I tried to place Clara’s accent, but I couldn’t. She didn’t have the pinch-nosed whine of the northeast or the dragging drawl of the south or the slack-jawed vowels of the west coast. She kept her R’s and added no extras; that ruled out the United Kingdom. I found no regional shibboleths in her speech. Yet her voice had character. It wasn’t a sanded-down newscaster accent. It wasn’t generic. It was universal.

“Where did you learn to talk like that?” I asked.

“Greece,” she said. “Have you ever been to Greece?”

“You don’t sound Greek,” I said.

“I’m not.” Despite the fattening slurry coating her throat, her voice was smooth and clean. “I took elocution lessons on Mount Olympus.”

“Who teaches elocution lessons on Mount Olympus?”


I waited for her to grin or laugh. Nothing. Stone faced. She simply dropped the statement into my lap and let it sit there, like her artery-annihilating cupcake.

“Apollo,” I said. 

“Apollo, the god of music,” I said.

“Apollo, the sun god,” I said.

“Among other things, yes,” she said.

Another silence.

“Apollo,” I said again.

“I was on spring break in Greece,” she said. “While camping on Mount Olympus, I encountered a golden-haired man with radiant eyes. He introduced himself as Apollo, announced he was going to ravish me, and then, well, he ravished me. I was thinner then. Anyway, when he was finished, he was so happy that he bestowed upon me a magnificent gift: a golden voice to bend mortals to my will.”

Clara sucked in a mouthful of mocha sludge and let the story settle.

“Don’t you believe me?” she asked.

It is unwise to offend a woman who can drive us both into a tree, so I said, “Okay.” Vehicular collisions don’t guarantee a quick and easy death. I could end up paralyzed, unable to hold a razor. I would have to train a helper monkey to open a bottle of pills and feed me each one.

“Be honest now,” Clara said.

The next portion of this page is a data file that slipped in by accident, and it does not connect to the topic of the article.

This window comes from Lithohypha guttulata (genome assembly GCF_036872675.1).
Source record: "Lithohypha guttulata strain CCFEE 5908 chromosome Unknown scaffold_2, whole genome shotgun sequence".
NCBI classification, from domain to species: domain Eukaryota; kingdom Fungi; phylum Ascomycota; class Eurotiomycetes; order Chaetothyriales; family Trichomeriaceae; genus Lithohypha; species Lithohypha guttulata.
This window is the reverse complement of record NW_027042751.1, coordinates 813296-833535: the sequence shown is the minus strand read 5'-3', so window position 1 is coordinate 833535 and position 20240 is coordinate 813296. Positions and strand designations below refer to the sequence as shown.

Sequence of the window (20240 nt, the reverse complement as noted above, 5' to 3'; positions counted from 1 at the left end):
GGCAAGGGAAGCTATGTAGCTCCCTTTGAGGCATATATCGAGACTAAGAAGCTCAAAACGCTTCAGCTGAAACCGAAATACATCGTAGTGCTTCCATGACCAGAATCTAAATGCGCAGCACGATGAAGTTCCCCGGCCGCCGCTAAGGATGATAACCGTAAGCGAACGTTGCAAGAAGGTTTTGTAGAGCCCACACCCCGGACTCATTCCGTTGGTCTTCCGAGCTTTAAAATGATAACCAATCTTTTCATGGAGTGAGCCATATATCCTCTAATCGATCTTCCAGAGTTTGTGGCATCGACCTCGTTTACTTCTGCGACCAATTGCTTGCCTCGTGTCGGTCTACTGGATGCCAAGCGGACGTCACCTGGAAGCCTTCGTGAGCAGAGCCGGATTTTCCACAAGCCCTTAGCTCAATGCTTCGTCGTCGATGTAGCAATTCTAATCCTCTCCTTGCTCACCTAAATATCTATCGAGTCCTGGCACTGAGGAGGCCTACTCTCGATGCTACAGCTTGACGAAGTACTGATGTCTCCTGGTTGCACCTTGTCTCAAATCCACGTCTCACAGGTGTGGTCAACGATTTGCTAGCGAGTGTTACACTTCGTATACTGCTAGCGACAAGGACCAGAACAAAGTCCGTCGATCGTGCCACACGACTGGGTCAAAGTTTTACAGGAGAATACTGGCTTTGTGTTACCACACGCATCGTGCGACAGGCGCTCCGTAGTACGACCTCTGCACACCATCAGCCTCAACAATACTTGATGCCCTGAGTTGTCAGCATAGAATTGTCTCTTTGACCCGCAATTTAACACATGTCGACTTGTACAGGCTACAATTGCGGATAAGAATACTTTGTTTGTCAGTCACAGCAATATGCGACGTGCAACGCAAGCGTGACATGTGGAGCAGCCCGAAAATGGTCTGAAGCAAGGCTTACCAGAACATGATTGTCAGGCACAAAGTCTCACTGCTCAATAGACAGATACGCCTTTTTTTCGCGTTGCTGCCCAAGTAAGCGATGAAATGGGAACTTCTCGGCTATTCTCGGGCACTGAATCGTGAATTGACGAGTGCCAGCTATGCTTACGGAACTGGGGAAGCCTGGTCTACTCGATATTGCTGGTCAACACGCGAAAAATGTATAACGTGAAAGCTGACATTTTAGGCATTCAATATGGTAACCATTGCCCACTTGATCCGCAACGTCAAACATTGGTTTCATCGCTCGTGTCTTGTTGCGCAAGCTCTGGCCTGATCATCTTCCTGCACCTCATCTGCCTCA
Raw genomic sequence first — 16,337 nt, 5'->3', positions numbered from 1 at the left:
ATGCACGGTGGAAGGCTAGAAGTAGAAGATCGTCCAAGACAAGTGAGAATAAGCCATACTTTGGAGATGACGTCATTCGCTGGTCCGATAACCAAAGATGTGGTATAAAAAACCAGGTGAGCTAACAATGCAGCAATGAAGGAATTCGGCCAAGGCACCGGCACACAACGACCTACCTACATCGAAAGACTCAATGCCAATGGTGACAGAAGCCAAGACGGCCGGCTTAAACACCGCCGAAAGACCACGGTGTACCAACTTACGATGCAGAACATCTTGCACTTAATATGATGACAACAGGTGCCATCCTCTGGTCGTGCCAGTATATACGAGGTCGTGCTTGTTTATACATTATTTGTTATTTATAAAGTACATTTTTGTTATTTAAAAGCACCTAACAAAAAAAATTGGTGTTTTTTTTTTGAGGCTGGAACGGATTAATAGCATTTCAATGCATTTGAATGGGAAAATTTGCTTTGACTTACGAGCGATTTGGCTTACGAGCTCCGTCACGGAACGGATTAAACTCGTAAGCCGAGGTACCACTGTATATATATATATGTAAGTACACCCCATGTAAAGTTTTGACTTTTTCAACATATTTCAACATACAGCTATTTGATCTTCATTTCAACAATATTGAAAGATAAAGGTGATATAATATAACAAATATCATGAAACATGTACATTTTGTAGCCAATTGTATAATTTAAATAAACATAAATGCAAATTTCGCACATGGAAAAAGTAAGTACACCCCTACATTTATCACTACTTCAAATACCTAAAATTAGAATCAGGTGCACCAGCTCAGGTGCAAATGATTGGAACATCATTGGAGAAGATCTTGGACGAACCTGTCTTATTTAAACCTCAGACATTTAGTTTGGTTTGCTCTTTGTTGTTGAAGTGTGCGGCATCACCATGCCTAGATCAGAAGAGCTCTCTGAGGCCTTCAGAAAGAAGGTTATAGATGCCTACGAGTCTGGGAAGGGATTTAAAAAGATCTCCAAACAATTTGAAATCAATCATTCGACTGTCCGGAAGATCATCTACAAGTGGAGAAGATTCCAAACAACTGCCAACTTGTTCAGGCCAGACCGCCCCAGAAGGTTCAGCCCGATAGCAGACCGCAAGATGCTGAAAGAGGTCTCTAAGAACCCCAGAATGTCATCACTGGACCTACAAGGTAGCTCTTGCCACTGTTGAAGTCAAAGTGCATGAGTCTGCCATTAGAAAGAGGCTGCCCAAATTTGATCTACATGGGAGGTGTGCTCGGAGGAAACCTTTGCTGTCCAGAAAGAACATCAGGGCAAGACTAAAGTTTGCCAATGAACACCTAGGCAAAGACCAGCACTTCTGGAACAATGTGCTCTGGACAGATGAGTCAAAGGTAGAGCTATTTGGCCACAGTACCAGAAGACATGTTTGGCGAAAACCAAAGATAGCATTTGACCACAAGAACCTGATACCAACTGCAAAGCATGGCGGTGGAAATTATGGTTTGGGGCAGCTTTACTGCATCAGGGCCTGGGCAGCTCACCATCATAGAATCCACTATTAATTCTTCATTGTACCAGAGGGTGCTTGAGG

Clearly, the woman was deranged. She had been attacked by a sexual predator and the trauma of the assault had driven her mad. I did not believe her. But I also knew that honesty would upset her even more, and I was not ready for the consequences. So I opened my mouth to create a more convincing lie, but what dripped out was a flat, “No.”

“I knew you wouldn’t,” she said with an Ina Garten laugh. “But I can prove it. Look in the bag.”

I uncrinkled the paper sack and peeked inside. The scent of chocolate confectionary blasted my nostrils, invading my sinuses with sugar and fat.

“It’s a cupcake,” I said.

“What else?”

“A couple of napkins, smudged with chocolate.”

“And what else?” Clara asked.

“A receipt,” I said.

“Look at it,” she commanded.

The receipt, fortunately, was near the top, so I didn’t have to touch the cupcake to get it. It listed the items: one Americano, one mocha frappe, one cupcake. But there was a fourth item on the list: a ten-digit number. I knew it well. I shoved the receipt back in the bag and crumpled it up to protect myself from cupcake germs.

“Gavin gave you his number,” I said.

“Of course,” she replied. “I told him to.”

She had first spoken to him through a speaker, so he hadn’t actually seen her when he filled her request. Surely, even if she did have a compelling voice, it couldn’t have worked its magic through that fuzzy connection. Was he really that desperate? Maybe he was just having a laugh, the way he had with me.